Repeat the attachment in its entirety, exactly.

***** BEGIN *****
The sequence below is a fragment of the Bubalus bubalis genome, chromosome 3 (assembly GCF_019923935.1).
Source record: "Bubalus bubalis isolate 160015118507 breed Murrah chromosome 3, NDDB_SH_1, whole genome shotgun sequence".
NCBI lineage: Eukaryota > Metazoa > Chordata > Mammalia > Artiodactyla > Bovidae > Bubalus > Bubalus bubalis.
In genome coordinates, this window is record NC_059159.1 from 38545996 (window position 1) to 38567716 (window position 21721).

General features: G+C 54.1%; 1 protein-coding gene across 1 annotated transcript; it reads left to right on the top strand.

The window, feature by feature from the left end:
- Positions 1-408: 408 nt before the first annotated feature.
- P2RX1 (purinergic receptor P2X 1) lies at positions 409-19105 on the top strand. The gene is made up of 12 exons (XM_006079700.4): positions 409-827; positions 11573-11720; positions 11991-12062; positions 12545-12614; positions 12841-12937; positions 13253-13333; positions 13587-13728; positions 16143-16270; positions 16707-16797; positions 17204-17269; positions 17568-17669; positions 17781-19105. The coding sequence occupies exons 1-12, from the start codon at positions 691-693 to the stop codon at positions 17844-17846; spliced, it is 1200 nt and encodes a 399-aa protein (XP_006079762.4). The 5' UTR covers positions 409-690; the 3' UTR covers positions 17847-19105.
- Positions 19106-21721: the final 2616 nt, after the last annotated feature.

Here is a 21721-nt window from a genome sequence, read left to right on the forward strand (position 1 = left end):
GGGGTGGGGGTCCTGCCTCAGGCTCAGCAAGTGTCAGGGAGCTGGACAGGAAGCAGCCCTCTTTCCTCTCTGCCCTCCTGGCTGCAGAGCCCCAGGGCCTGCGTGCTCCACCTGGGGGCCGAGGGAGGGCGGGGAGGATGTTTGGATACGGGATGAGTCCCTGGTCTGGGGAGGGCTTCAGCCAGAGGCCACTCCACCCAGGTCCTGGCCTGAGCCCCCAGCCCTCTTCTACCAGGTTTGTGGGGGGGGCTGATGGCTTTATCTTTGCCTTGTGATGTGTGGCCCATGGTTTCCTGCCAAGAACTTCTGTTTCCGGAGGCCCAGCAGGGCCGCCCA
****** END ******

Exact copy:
The sequence below is a fragment of the Bubalus bubalis genome, chromosome 3 (assembly GCF_019923935.1).
Source record: "Bubalus bubalis isolate 160015118507 breed Murrah chromosome 3, NDDB_SH_1, whole genome shotgun sequence".
NCBI lineage: Eukaryota > Metazoa > Chordata > Mammalia > Artiodactyla > Bovidae > Bubalus > Bubalus bubalis.
In genome coordinates, this window is record NC_059159.1 from 38545996 (window position 1) to 38567716 (window position 21721).

General features: G+C 54.1%; 1 protein-coding gene across 1 annotated transcript; it reads left to right on the top strand.

The window, feature by feature from the left end:
- Positions 1-408: 408 nt before the first annotated feature.
- P2RX1 (purinergic receptor P2X 1) lies at positions 409-19105 on the top strand. The gene is made up of 12 exons (XM_006079700.4): positions 409-827; positions 11573-11720; positions 11991-12062; positions 12545-12614; positions 12841-12937; positions 13253-13333; positions 13587-13728; positions 16143-16270; positions 16707-16797; positions 17204-17269; positions 17568-17669; positions 17781-19105. The coding sequence occupies exons 1-12, from the start codon at positions 691-693 to the stop codon at positions 17844-17846; spliced, it is 1200 nt and encodes a 399-aa protein (XP_006079762.4). The 5' UTR covers positions 409-690; the 3' UTR covers positions 17847-19105.
- Positions 19106-21721: the final 2616 nt, after the last annotated feature.

Here is a 21721-nt window from a genome sequence, read left to right on the forward strand (position 1 = left end):
GGGGTGGGGGTCCTGCCTCAGGCTCAGCAAGTGTCAGGGAGCTGGACAGGAAGCAGCCCTCTTTCCTCTCTGCCCTCCTGGCTGCAGAGCCCCAGGGCCTGCGTGCTCCACCTGGGGGCCGAGGGAGGGCGGGGAGGATGTTTGGATACGGGATGAGTCCCTGGTCTGGGGAGGGCTTCAGCCAGAGGCCACTCCACCCAGGTCCTGGCCTGAGCCCCCAGCCCTCTTCTACCAGGTTTGTGGGGGGGGCTGATGGCTTTATCTTTGCCTTGTGATGTGTGGCCCATGGTTTCCTGCCAAGAACTTCTGTTTCCGGAGGCCCAGCAGGGCCGCCCA